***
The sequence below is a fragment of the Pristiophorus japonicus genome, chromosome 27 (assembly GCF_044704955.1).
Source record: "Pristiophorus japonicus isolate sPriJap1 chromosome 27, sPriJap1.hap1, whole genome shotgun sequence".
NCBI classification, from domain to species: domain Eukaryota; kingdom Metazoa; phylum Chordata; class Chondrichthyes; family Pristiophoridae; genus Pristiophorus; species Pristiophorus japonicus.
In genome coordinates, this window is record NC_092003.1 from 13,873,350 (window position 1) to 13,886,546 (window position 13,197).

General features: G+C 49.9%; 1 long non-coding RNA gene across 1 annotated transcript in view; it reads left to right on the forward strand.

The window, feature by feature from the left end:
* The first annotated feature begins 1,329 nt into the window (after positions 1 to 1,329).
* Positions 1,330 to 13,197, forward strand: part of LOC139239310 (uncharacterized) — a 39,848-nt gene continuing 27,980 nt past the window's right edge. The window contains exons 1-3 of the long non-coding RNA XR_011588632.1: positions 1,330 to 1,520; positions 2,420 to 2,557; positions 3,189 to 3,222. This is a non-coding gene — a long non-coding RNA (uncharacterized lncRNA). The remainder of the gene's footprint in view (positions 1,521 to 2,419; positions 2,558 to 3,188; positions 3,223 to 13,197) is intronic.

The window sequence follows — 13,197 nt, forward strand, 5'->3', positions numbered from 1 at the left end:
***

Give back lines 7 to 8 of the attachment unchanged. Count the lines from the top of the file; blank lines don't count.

* The first annotated feature begins 1,329 nt into the window (after positions 1 to 1,329).
* Positions 1,330 to 13,197, forward strand: part of LOC139239310 (uncharacterized) — a 39,848-nt gene continuing 27,980 nt past the window's right edge. The window contains exons 1-3 of the long non-coding RNA XR_011588632.1: positions 1,330 to 1,520; positions 2,420 to 2,557; positions 3,189 to 3,222. This is a non-coding gene — a long non-coding RNA (uncharacterized lncRNA). The remainder of the gene's footprint in view (positions 1,521 to 2,419; positions 2,558 to 3,188; positions 3,223 to 13,197) is intronic.